Two Yellowstone County snowmobilers were killed Saturday morning in an avalanche near Cooke City.
Rescuers using dogs and probe poles spent more than four hours searching for Worden resident Michael G. Martin, 41, and Joey W. Pierce, 37, of Pompeys Pillar. Three other men in their group survived the 1,000-foot-long and 450-feet-wide avalanche, said Park County Sheriff's Deputy Scott Hamilton.
Martin and Pierce were "high-marking" on the south face of Mount Abundance when the snow let loose at about 10 a.m., Hamilton said.
The slope is in a roadless area of the Absaroka Range about 4 miles north of Cooke City. High-marking is a common practice among snowmobilers in which a run is made up a slope until the machine is slowed by the powder and must turn around.
Trent Lofing, a 35-year-old Worden resident, was also caught in the slide but was able to dig himself out, Hamilton said. Alan Balzer, 38, of Gillette, Wyo., and 38-year-old Toby Lofing, of Sheridan, Wyo., saw the avalanche but were able to avoid it.
At least one member of the group rode back to Cooke City and telephoned emergency dispatchers at 10:48 a.m.
The trapped snowmobilers did not have radio transceivers, which made finding the men in the vast debris field difficult, Hamilton said. Rescuers found Pierce near the lower reaches of the avalanche at 2:25 p.m. He was buried under 2 to 4 feet of snow.
Martin was found higher up at about 3:15 p.m. under 4 to 6 feet of snow, Hamilton said.
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Neither had a pulse, but resuscitation was attempted, including using a portable defibrillator, Hamilton said. Both were pronounced dead at the scene.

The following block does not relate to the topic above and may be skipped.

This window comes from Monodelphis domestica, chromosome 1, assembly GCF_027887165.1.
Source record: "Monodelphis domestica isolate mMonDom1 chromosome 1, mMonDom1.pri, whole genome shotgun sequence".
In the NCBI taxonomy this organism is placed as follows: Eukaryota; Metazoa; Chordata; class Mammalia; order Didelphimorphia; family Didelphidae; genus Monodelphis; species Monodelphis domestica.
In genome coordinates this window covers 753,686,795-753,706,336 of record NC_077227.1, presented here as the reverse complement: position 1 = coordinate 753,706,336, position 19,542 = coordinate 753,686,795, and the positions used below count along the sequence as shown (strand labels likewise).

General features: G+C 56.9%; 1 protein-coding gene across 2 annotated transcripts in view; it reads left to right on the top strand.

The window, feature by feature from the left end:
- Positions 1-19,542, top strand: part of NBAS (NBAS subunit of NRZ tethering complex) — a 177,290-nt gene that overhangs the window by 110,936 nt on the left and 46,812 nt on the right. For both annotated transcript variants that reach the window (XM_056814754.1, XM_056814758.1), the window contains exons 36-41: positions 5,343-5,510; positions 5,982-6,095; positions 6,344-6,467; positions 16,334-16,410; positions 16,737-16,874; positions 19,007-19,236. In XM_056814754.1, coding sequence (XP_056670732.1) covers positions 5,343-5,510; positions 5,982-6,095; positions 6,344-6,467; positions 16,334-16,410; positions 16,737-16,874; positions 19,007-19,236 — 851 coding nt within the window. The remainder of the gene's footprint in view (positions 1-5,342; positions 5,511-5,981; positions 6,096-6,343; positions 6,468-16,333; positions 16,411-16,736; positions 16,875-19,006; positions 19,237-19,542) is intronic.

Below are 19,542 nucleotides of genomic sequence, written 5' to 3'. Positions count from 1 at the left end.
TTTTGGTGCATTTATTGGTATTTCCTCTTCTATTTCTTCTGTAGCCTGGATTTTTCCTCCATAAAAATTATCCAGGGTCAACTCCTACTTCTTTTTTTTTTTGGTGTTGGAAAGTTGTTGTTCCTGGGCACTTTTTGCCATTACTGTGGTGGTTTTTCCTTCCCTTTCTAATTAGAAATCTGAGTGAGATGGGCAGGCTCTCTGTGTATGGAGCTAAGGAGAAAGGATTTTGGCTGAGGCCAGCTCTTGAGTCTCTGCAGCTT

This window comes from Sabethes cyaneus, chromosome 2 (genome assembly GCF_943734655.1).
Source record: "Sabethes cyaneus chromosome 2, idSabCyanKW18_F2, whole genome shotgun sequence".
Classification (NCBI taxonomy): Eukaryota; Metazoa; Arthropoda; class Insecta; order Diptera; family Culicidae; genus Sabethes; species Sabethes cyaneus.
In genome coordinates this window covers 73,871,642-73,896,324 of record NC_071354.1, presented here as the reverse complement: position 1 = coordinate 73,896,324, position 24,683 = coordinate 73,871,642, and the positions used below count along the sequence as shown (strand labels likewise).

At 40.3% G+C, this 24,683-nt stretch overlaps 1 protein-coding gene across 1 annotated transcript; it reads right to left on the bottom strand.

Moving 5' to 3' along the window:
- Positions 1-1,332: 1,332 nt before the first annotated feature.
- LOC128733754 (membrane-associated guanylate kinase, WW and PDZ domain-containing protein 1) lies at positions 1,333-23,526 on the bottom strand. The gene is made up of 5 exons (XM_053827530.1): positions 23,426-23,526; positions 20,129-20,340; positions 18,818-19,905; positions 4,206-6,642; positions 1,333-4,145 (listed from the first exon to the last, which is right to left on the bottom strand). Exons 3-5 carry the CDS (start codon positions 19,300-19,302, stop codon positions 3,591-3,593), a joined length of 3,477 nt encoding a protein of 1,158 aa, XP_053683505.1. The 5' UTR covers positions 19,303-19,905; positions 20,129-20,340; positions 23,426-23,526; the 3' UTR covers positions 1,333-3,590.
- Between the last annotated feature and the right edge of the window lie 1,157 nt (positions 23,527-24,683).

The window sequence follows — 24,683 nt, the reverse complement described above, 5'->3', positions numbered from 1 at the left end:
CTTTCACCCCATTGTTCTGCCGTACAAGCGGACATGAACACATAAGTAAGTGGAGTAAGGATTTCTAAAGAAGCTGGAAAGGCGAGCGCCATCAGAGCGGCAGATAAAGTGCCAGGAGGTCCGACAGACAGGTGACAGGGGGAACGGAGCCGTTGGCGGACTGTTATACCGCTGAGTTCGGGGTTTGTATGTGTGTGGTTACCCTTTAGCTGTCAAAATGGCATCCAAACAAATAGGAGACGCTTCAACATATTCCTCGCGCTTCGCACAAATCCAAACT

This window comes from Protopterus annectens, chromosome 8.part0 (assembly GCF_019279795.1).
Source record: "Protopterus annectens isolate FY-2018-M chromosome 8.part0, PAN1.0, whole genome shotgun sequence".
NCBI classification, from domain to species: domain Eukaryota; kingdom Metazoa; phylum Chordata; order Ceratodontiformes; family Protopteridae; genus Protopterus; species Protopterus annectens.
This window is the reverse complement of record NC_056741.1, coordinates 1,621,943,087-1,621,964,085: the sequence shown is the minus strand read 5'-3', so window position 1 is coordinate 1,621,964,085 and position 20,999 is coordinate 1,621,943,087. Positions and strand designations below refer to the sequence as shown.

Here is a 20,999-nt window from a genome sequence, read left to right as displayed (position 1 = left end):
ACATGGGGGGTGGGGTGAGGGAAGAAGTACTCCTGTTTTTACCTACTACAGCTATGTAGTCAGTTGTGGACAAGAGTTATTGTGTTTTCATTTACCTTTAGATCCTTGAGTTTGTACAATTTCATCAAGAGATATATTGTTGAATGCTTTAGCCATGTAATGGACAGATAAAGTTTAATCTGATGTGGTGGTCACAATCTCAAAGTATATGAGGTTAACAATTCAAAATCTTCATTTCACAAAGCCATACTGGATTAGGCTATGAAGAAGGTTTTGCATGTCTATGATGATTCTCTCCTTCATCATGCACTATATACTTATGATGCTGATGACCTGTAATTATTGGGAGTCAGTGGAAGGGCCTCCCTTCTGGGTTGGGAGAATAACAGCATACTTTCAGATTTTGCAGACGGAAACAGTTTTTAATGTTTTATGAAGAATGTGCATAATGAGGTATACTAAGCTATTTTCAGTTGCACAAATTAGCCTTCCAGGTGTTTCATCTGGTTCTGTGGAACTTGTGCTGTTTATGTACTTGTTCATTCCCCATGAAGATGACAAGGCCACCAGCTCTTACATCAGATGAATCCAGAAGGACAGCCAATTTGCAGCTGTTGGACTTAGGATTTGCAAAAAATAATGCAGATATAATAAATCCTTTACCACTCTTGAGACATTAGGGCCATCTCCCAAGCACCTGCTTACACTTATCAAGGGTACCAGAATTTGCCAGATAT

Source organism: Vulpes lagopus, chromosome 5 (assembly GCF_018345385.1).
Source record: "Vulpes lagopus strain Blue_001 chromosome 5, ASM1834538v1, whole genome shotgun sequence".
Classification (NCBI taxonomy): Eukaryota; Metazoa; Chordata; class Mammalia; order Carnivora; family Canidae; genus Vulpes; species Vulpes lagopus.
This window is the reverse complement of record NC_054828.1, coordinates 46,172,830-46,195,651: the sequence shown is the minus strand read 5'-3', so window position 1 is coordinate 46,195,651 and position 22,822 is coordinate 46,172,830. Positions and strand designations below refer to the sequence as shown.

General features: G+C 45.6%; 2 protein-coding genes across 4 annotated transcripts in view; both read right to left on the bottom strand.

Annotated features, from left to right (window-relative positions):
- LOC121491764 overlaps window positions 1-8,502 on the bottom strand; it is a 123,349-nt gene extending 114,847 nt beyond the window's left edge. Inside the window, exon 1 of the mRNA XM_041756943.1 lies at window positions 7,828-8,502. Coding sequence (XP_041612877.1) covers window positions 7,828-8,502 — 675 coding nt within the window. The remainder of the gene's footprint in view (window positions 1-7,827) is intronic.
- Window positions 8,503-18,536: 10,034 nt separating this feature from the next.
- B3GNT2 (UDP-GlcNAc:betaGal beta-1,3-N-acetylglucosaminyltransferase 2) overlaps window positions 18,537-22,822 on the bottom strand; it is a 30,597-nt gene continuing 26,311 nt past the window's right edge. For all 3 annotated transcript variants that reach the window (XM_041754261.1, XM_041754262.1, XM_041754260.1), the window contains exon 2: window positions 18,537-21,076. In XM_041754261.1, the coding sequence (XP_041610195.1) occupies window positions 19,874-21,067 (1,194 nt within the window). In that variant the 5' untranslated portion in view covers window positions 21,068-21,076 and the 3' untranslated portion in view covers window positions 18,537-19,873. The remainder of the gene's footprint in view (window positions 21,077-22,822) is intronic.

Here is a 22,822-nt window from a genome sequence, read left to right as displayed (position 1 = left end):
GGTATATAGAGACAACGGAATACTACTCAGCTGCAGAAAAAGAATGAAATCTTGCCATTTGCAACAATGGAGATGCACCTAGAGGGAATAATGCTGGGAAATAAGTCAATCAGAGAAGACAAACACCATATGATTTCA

The avalanche dumped more than 10 feet of snow in some areas. The snow came down with such force that it packed together like concrete, making it easy to walk on but tough to survive in, Hamilton said.
The accident underscores the need for snowmobilers and skiers to carry rescue equipment, including shovels, probe poles and transceivers, Hamilton said.
"By the time emergency rescue personnel can get on scene it's generally too late," he said. "If people are going to be up in this sort of country, it's up to them to save their own lives. All we can do in some of these cases is recover bodies."
Avalanche danger is low to moderate right now in the mountains near Cooke City, according to the Gallatin National Forest Avalanche Center's web site, www.mtavalanche.com. Investigators from the center are traveling to the scene to study what caused the slide.
Recent surveys have shown a buried layer of weak snow sitting atop a crust of ice on some slopes in the area. This weak layer likely caused the avalanche, according to the Avalanche Center.
Training and rescue equipment helped a 36-year-old Billings man survive an avalanche near Cooke City Jan. 27. Scott Olson was buried under 4 feet of snow and had passed out, but his radio transceiver was still alive and sending signals. Two snowmobilers from Columbus quickly honed in on Olson's signal and pulled him from the snow less than 10 minutes after the avalanche. He regained consciousness five minutes later.James Hagengruber can be reached at 65-1232 or at firstname.lastname@example.org